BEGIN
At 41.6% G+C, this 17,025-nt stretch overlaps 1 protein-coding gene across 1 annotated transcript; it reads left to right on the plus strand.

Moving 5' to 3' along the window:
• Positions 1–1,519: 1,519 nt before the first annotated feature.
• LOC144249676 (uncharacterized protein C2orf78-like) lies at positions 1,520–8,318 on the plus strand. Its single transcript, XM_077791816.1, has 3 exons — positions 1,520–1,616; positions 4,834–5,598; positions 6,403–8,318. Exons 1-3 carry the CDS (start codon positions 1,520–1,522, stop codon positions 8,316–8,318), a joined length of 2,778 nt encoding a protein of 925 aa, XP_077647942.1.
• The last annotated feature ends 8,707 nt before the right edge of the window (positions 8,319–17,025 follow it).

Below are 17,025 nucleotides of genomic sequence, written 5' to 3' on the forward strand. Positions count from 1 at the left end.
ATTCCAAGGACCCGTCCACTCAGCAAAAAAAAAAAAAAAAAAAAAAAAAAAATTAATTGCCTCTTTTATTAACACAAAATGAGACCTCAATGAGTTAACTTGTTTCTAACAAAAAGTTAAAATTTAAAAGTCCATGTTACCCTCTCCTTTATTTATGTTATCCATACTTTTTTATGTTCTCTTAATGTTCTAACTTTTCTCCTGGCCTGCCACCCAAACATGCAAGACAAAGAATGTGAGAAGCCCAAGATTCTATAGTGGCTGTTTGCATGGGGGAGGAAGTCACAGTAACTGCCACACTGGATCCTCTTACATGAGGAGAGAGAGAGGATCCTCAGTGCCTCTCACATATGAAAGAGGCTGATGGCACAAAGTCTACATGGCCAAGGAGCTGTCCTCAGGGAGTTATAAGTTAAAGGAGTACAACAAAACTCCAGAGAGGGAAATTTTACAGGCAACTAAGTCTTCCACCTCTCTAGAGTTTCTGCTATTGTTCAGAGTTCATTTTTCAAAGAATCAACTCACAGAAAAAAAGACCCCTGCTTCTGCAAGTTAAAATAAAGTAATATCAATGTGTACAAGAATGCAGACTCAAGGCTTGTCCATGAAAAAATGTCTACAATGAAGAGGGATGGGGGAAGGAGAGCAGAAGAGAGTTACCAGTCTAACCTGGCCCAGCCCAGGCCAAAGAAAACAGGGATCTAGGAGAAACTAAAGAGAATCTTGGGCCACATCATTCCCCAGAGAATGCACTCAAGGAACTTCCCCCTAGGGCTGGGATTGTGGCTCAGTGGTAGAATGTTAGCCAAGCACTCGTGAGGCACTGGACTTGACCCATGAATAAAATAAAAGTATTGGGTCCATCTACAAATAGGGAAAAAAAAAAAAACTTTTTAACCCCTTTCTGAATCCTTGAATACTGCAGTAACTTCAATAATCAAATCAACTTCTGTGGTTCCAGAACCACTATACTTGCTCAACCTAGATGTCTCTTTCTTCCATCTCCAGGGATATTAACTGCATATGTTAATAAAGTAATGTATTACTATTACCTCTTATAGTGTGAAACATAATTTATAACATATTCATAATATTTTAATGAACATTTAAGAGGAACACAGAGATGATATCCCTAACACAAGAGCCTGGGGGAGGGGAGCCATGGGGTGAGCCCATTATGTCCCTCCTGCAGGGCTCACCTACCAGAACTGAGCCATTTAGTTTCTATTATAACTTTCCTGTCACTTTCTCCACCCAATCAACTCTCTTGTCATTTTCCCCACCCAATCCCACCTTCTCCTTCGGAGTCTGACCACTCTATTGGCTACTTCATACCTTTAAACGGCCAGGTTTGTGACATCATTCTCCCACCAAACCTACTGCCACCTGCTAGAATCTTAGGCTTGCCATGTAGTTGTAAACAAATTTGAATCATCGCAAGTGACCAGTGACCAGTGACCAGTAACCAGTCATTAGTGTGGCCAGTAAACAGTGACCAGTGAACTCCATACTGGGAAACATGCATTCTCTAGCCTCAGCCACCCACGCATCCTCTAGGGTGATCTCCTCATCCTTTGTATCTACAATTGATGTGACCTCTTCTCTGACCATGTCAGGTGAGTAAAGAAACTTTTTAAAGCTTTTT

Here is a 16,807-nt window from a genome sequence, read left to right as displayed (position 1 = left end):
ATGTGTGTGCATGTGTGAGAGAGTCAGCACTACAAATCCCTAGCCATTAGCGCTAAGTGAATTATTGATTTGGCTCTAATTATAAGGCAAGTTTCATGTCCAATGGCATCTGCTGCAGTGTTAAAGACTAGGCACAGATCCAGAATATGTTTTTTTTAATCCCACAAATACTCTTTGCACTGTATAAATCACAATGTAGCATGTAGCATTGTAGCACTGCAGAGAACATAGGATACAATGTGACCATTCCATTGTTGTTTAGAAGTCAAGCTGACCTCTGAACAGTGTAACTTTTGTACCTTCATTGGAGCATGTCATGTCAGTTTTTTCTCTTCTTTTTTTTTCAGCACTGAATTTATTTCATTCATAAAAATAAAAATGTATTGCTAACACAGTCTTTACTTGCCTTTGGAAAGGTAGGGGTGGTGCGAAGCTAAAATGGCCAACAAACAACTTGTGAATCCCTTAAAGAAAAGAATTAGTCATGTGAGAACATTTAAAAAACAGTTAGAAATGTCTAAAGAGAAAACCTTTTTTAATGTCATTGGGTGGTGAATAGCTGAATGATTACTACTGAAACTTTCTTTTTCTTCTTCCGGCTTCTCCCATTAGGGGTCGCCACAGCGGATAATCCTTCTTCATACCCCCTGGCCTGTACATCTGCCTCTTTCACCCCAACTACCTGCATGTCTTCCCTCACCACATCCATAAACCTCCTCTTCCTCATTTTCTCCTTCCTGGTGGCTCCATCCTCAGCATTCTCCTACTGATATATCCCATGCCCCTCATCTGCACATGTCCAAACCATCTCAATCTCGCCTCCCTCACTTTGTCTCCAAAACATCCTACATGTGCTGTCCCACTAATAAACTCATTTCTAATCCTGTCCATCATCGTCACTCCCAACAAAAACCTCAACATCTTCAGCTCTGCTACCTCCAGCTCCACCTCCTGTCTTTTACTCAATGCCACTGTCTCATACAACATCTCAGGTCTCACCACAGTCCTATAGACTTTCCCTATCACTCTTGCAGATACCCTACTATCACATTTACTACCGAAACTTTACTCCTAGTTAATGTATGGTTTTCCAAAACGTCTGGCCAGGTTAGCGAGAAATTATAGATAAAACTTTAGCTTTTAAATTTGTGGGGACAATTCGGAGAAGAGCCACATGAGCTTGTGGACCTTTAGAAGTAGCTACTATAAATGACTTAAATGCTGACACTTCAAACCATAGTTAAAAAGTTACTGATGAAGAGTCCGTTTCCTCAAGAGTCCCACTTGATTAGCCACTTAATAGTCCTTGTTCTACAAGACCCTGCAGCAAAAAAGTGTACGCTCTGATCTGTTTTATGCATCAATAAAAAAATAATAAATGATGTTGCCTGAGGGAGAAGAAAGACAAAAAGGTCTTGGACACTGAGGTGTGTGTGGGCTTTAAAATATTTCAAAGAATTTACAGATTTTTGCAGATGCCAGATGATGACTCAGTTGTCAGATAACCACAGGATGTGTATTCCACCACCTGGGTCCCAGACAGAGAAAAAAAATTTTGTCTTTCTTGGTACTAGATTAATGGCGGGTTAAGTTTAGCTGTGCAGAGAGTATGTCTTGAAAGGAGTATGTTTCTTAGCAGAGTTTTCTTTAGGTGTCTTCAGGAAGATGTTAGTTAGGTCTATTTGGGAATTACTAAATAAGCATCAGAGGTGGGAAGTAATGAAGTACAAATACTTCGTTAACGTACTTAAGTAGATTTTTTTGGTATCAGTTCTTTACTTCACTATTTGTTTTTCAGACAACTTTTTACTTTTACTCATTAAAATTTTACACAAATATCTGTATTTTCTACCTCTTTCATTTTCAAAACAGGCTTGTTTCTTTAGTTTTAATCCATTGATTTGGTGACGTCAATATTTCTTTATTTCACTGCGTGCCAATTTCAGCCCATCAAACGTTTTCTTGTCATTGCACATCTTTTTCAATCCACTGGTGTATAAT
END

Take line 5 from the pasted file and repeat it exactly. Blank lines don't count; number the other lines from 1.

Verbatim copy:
• The last annotated feature ends 8,707 nt before the right edge of the window (positions 8,319–17,025 follow it).